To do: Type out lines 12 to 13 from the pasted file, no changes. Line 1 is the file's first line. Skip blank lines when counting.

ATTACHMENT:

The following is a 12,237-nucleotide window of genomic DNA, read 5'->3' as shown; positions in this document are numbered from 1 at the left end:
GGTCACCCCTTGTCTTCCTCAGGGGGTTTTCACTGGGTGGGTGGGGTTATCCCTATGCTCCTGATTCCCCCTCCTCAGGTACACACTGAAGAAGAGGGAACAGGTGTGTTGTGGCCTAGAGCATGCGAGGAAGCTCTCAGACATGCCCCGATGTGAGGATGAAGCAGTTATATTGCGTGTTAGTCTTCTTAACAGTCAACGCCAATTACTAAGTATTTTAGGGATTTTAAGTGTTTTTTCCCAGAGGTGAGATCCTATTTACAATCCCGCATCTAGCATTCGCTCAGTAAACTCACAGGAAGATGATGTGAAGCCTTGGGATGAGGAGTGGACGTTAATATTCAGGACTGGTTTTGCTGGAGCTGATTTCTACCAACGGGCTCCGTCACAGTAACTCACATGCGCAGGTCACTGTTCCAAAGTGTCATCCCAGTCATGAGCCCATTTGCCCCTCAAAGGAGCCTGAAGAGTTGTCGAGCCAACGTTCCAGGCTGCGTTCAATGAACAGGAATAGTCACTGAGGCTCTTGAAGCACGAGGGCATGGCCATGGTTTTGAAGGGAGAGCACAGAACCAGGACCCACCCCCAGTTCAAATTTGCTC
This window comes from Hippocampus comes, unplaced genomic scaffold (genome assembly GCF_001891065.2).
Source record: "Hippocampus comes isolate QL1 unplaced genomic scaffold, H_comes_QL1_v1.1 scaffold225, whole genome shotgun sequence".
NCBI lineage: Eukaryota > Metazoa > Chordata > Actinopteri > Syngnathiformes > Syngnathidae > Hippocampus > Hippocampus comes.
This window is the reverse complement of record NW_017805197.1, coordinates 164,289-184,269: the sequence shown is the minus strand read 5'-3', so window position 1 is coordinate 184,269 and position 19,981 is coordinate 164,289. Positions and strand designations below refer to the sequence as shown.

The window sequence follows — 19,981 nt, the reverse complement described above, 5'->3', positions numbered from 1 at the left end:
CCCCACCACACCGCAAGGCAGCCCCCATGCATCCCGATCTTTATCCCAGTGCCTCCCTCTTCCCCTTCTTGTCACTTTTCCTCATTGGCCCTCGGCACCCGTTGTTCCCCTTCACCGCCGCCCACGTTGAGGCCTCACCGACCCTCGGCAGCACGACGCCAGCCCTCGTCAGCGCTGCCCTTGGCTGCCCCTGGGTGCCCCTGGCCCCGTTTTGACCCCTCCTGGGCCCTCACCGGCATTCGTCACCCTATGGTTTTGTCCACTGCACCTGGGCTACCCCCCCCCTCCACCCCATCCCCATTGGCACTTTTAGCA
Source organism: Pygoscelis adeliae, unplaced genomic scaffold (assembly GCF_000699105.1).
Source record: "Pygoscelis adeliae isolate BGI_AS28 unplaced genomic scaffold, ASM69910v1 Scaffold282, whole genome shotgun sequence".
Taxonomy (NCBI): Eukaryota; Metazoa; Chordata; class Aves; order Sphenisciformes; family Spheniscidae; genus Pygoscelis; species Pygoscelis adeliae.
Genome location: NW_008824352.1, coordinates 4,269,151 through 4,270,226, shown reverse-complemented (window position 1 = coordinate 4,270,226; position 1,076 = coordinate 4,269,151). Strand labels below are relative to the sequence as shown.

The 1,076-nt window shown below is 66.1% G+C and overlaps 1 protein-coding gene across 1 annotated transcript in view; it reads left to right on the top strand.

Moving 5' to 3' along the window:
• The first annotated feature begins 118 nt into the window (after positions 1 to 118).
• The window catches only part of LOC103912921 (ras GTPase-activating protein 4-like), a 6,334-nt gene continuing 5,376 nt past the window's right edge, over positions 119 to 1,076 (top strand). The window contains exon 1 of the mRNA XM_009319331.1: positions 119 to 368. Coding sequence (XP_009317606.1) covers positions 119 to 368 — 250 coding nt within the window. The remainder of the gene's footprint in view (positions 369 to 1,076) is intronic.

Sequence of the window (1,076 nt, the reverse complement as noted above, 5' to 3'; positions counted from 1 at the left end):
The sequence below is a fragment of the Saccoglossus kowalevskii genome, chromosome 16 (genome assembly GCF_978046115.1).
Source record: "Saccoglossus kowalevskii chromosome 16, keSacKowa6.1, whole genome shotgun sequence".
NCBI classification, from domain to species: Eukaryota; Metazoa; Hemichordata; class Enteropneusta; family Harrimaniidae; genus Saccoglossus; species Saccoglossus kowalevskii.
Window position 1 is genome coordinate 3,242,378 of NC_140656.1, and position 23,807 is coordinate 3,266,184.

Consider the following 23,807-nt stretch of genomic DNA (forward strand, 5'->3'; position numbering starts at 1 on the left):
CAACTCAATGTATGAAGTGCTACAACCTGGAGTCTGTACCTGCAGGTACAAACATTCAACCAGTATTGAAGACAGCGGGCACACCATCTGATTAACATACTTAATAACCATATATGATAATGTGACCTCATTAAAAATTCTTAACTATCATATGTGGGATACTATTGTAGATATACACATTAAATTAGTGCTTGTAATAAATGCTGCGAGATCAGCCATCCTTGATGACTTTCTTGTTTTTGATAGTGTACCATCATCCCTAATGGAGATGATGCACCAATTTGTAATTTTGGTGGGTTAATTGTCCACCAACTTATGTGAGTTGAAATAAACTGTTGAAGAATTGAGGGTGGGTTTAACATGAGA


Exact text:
Genome location: NW_008824352.1, coordinates 4,269,151 through 4,270,226, shown reverse-complemented (window position 1 = coordinate 4,270,226; position 1,076 = coordinate 4,269,151). Strand labels below are relative to the sequence as shown.

The 1,076-nt window shown below is 66.1% G+C and overlaps 1 protein-coding gene across 1 annotated transcript in view; it reads left to right on the top strand.